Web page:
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  1. #1
    Moderator Steve Blair's Avatar
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    Default Gaming and Small Wars Education

    Moderator's Note

    I have merged seven threads today( 30th June 2014), which all refer to wargaming and small wars. A couple of threads refer to major wars: South China Sea and Iraq - so have been left alone (end).


    Given the trend towards using computers and other simulations for training, what's the general opinion regarding these systems and Small Wars?

    I would tend to think that networked free play games would be the best option here; with one side taking the role of the insurgents and the other being the force tasked with suppressing their activities. It would be harder to model the activities of civilians and political entities, although I suspect that a third team could be factored in to take that role.

    The important thing here would be the interface framework and possibly some of the modeling involved with the AI. Provided this could be worked out, I would think that this would be a valuable and cost-effective way to conduct initial SW training and possibly some advanced activities as well.
    Last edited by davidbfpo; 06-30-2014 at 11:27 PM. Reason: Add note

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    Council Member Tc2642's Avatar
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    Default Operation Flashpoint?

    Just a thought but does the US army use Flashpoint as a tool for battlefield tactics?

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    Moderator Steve Blair's Avatar
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    Quote Originally Posted by Tc2642
    Just a thought but does the US army use Flashpoint as a tool for battlefield tactics?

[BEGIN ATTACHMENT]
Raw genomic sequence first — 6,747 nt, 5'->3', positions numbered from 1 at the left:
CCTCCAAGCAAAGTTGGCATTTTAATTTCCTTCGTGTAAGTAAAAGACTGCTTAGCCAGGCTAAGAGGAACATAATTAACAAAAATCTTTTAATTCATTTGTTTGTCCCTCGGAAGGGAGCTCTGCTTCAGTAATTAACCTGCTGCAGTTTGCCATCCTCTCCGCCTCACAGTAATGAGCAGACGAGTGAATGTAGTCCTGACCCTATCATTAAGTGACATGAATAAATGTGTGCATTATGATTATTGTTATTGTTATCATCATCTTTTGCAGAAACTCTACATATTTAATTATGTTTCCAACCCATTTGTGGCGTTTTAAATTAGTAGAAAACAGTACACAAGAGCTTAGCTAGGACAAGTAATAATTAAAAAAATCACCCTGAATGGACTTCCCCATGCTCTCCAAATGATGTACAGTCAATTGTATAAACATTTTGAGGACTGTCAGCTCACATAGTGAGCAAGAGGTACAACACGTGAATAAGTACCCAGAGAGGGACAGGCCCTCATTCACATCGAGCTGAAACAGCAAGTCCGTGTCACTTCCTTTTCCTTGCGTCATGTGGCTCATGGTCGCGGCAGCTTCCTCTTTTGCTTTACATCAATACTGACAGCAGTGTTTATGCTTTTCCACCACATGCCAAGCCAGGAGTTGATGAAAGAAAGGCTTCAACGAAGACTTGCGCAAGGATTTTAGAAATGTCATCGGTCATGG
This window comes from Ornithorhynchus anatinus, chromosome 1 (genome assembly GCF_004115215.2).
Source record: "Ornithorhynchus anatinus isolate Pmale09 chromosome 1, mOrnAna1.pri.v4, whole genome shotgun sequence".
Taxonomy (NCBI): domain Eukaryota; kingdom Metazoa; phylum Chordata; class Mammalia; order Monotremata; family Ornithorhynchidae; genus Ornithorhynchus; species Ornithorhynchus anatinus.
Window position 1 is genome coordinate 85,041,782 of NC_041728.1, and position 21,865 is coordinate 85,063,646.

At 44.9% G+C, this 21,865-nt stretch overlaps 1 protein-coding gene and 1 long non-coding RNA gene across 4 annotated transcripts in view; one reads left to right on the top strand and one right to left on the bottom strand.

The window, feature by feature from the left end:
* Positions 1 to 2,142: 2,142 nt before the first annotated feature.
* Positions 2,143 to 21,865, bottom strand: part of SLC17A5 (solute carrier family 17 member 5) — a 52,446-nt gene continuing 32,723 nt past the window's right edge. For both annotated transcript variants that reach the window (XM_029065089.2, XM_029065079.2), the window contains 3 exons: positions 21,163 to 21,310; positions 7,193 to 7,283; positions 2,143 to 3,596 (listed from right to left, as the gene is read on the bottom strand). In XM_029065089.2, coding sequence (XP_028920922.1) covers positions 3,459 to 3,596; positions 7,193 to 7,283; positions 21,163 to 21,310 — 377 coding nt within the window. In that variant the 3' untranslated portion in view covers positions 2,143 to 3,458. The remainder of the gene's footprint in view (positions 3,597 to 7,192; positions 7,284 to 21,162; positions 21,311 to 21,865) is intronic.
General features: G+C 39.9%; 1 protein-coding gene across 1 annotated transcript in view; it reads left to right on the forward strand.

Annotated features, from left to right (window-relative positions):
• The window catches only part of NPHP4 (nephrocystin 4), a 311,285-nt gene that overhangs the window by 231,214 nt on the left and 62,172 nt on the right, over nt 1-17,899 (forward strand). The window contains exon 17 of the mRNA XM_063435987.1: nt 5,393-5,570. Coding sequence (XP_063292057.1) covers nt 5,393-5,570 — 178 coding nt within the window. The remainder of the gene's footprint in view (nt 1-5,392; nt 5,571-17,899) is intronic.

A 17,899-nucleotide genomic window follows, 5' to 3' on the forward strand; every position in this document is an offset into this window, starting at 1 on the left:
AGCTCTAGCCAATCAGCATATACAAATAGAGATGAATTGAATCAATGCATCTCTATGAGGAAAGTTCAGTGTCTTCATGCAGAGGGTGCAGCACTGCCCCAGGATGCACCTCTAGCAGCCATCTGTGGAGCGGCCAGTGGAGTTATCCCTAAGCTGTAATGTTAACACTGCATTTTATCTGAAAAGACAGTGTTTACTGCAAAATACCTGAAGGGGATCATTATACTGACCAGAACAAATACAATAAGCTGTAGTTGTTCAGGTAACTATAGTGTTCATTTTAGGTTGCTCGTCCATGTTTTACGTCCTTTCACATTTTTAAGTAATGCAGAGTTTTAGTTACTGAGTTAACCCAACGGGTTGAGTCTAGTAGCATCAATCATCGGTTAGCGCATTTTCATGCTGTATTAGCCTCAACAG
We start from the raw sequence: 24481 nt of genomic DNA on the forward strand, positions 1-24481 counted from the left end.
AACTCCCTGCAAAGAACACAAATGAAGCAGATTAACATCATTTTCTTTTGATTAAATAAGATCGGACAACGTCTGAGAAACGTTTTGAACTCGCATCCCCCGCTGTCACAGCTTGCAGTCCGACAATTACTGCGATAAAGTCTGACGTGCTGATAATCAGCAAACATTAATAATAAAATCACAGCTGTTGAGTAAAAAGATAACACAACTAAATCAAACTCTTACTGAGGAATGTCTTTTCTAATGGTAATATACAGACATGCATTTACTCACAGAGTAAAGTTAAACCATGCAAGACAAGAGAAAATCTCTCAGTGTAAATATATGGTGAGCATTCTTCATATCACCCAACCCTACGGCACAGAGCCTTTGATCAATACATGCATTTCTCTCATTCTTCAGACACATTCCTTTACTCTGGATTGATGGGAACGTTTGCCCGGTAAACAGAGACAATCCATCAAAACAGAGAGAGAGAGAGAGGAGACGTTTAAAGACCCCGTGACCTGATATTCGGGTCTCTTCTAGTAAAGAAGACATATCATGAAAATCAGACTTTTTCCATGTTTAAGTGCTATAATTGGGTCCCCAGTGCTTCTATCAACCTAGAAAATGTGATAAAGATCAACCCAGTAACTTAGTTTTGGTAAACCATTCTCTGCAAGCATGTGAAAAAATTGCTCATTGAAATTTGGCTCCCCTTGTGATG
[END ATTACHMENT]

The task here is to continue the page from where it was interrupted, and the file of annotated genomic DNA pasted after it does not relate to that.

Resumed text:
I'm not sure...but for the training to be effective I would think that certain of the scripted methods or "school solutions" would need to be thrown out the proverbial window. Small Wars are anything but scripted, and exposure to the differences found in them are essential, and at all ranks. As has been pointed out before, SW are often (if not always) more political than military. Tactics are necessary, but they need to be wedded to good IO/Psyops methods and a parallel (in many cases) political structure.

    Computers offer an outstanding platform for this type of training, if it's run correctly and allowed to take its "natural" course.

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    Default Computer Assisted Training and Education

    Quote Originally Posted by Steve Blair
    ...for the training to be effective I would think that certain of the scripted methods or "school solutions" would need to be thrown out the proverbial window. Small Wars are anything but scripted...

    Computers offer an outstanding platform for this type of training, if it's run correctly and allowed to take its "natural" course.
    I agree with much of what I think you mean. Computer aided Small Wars M&S for training, PME, planning and analysis is (and will remain) imperfect at best.

    That said, we learned (USMC) during urban operations field experimentation prior to OIF that while you cannot expose our small unit (and higher for that matter) leaders to the exact scenario they may face - you can most certainly expose them to situations that force them to think "out-of-the-box" thus enabling a mind-set that expects the unexpected as a natural course in the conduct of urban and other Small Wars related operations.